In Hill v. Church of Scientology, the Court of Appeal for Ontario observed that “the most valuable asset of any lawyer is one that, if lacking, cannot be compensated by any amount of talent or industry: it is the justified reputation for integrity”. This “fundamental quality” of a lawyer is a positive duty under Section 2.1-1 of the Rules of Professional Conduct. There is no doubt that integrity is the essential glue that binds together the lawyer-client relationship. On a broader scale, public confidence in the administration of justice and in the profession may be eroded by a lawyer’s irresponsible conduct.
At the same time, while we are lawyers by day (and often by night), we are also individuals with colourful personalities, quirks and interests that define who we are beyond the practice of law. For some, our tabs and robes are just one of several costumes in our closets.
In a world pre-occupied by image and instant information, social media is a potent yet perilous tool for the legal profession. Firms big and small have evolved beyond simple websites and use social media to brand their trade and connect with the public. But what of those of us whose enthusiasm for communicating with the world pushes the boundaries of conduct becoming of the idealized lawyer. Those “sexy” photos or outrageous commentaries cannot be immunized by the disclaimer, “Tweets are personal views only.” For better or worse, the way in which we as lawyers conduct our private lives – particularly for public consumption - changed forever the moment that we swore the oath at Convocation.
Being a lawyer does not, and should not require us to compromise our private lives. However, what is required is an extra layer of good sense and judgment.
While the Commentary suggests that “generally” the Law Society will not be concerned with our “purely private or extra-professional activities”, that general rule will yield where activities tarnish the integrity of the lawyer or profession at large. Being a lawyer does not, and should not require us to compromise our private lives. However, what is required is an extra layer of good sense and judgment. When it comes to posting on the web, ask yourself, “Is this something that I would display in my office when meeting with a client?” If the answer is “no”, then leave the homecoming party photos in the album next to your toga at home.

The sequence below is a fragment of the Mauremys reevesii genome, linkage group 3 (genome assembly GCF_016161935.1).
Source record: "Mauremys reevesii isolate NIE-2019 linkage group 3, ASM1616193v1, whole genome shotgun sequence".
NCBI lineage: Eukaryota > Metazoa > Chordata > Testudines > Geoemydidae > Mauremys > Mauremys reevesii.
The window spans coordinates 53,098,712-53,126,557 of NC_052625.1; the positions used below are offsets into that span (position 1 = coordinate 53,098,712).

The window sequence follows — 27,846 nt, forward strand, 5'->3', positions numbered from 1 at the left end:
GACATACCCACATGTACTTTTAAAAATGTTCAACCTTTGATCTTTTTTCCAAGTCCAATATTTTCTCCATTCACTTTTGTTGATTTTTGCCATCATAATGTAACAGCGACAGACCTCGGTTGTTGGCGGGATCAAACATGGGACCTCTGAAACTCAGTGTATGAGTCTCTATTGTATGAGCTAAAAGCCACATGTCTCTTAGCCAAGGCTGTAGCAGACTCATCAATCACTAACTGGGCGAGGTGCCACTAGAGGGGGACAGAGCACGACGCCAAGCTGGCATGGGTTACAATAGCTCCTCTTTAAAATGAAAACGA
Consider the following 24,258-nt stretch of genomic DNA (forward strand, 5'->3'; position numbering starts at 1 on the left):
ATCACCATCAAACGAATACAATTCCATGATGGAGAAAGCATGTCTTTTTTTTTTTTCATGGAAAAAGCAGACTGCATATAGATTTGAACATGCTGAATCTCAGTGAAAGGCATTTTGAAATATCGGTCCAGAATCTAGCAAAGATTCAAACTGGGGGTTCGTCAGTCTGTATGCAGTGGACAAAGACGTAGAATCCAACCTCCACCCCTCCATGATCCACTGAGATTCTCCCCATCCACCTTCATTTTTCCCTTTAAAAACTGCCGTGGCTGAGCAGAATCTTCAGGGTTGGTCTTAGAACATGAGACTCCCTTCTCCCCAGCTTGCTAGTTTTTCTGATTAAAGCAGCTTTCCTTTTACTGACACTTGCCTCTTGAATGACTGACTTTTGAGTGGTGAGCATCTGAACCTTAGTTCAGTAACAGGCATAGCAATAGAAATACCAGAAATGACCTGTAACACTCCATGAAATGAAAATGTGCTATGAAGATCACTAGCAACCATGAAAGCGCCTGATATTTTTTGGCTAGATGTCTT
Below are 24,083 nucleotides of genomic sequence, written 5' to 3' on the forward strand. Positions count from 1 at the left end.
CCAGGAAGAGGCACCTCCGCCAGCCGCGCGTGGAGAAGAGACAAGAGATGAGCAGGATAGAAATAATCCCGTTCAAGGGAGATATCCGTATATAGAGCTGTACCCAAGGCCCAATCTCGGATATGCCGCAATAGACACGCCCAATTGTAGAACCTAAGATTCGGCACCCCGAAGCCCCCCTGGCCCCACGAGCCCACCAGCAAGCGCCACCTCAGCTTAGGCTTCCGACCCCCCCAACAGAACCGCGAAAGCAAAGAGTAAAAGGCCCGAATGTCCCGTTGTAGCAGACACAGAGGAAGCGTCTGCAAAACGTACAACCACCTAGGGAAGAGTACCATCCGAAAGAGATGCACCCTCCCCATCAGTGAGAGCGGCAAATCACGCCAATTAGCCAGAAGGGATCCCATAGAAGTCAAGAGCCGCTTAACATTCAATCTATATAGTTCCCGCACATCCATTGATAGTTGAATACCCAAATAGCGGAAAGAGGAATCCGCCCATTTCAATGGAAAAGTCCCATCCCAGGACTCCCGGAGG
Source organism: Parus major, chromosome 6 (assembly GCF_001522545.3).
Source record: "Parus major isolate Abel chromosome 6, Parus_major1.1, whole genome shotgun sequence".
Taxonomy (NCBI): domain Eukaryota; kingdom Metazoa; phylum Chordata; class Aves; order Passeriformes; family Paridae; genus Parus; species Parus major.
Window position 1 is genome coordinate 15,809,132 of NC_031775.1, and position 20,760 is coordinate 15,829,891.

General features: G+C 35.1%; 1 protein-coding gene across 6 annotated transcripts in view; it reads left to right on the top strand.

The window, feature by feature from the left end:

It goes without saying that in today’s world, nothing is every truly deleted. Anything that you share electronically or otherwise even with just one person, can and likely will end up being available to all. The (former) Justice Lori Douglas saga is an extreme reminder of the potential fallout of unintended exposure. Beyond personal embarrassment, legal professionals also face potential regulatory consequences for “Conduct Unbecoming” (Rule 7.8 2-3).
Ironically, while jealously protective of our clients’ privacy and confidentiality, we sometimes lose sight of the value of those boundaries within our own affairs. We live in a world where true privacy and anonymity are increasingly elusive. As members of the legal profession, we can use social media to help educate the public and uphold the integrity of the profession. Freedom of expression and individual liberties are the bailiwick of the work we do. We must fight for these ideals and do the bar proud through vigorous advocacy on behalf of our clients, but also by reminding ourselves that our conduct – within or outside the courtroom – reflects on the integrity of the profession and the justice system as a whole.
Now, where did I put that toga?
About the Author
Brad Greenshields practises criminal law as an associate with Greenspan Partners LLP.